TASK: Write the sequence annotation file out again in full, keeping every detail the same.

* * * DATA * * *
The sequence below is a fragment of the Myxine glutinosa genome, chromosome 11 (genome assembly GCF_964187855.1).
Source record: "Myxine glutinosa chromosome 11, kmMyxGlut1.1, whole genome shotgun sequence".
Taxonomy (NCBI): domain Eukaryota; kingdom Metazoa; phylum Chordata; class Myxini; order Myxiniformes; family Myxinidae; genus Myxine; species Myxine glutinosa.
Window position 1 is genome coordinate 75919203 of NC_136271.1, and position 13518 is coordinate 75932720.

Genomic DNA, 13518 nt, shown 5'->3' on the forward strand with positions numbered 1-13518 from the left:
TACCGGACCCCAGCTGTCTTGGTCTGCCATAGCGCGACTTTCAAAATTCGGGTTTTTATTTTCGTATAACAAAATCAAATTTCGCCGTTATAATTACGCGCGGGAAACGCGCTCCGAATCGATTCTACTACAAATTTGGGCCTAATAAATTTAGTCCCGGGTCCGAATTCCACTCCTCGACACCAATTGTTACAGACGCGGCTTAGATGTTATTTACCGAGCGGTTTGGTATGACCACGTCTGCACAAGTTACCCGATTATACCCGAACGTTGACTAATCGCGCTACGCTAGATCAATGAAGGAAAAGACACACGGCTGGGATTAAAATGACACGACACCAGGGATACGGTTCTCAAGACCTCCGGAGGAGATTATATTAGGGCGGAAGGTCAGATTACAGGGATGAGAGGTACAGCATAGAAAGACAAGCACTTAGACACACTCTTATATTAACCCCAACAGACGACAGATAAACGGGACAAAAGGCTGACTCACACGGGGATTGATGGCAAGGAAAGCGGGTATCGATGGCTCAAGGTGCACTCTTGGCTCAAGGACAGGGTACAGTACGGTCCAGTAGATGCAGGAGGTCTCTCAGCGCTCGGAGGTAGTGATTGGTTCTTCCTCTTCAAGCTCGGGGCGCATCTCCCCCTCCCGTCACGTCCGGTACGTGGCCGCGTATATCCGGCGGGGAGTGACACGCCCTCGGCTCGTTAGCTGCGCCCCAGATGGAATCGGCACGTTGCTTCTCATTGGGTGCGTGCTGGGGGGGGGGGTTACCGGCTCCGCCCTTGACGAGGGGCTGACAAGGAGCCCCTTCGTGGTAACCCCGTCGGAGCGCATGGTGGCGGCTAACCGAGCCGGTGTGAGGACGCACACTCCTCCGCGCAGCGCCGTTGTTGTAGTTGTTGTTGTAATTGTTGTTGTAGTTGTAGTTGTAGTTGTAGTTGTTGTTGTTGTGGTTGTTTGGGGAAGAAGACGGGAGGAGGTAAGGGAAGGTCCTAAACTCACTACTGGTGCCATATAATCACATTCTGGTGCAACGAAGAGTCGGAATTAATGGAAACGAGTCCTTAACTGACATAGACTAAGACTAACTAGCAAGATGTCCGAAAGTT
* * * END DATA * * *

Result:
The sequence below is a fragment of the Myxine glutinosa genome, chromosome 11 (genome assembly GCF_964187855.1).
Source record: "Myxine glutinosa chromosome 11, kmMyxGlut1.1, whole genome shotgun sequence".
Taxonomy (NCBI): domain Eukaryota; kingdom Metazoa; phylum Chordata; class Myxini; order Myxiniformes; family Myxinidae; genus Myxine; species Myxine glutinosa.
Window position 1 is genome coordinate 75919203 of NC_136271.1, and position 13518 is coordinate 75932720.

Genomic DNA, 13518 nt, shown 5'->3' on the forward strand with positions numbered 1-13518 from the left:
TACCGGACCCCAGCTGTCTTGGTCTGCCATAGCGCGACTTTCAAAATTCGGGTTTTTATTTTCGTATAACAAAATCAAATTTCGCCGTTATAATTACGCGCGGGAAACGCGCTCCGAATCGATTCTACTACAAATTTGGGCCTAATAAATTTAGTCCCGGGTCCGAATTCCACTCCTCGACACCAATTGTTACAGACGCGGCTTAGATGTTATTTACCGAGCGGTTTGGTATGACCACGTCTGCACAAGTTACCCGATTATACCCGAACGTTGACTAATCGCGCTACGCTAGATCAATGAAGGAAAAGACACACGGCTGGGATTAAAATGACACGACACCAGGGATACGGTTCTCAAGACCTCCGGAGGAGATTATATTAGGGCGGAAGGTCAGATTACAGGGATGAGAGGTACAGCATAGAAAGACAAGCACTTAGACACACTCTTATATTAACCCCAACAGACGACAGATAAACGGGACAAAAGGCTGACTCACACGGGGATTGATGGCAAGGAAAGCGGGTATCGATGGCTCAAGGTGCACTCTTGGCTCAAGGACAGGGTACAGTACGGTCCAGTAGATGCAGGAGGTCTCTCAGCGCTCGGAGGTAGTGATTGGTTCTTCCTCTTCAAGCTCGGGGCGCATCTCCCCCTCCCGTCACGTCCGGTACGTGGCCGCGTATATCCGGCGGGGAGTGACACGCCCTCGGCTCGTTAGCTGCGCCCCAGATGGAATCGGCACGTTGCTTCTCATTGGGTGCGTGCTGGGGGGGGGGGTTACCGGCTCCGCCCTTGACGAGGGGCTGACAAGGAGCCCCTTCGTGGTAACCCCGTCGGAGCGCATGGTGGCGGCTAACCGAGCCGGTGTGAGGACGCACACTCCTCCGCGCAGCGCCGTTGTTGTAGTTGTTGTTGTAATTGTTGTTGTAGTTGTAGTTGTAGTTGTAGTTGTTGTTGTTGTGGTTGTTTGGGGAAGAAGACGGGAGGAGGTAAGGGAAGGTCCTAAACTCACTACTGGTGCCATATAATCACATTCTGGTGCAACGAAGAGTCGGAATTAATGGAAACGAGTCCTTAACTGACATAGACTAAGACTAACTAGCAAGATGTCCGAAAGTT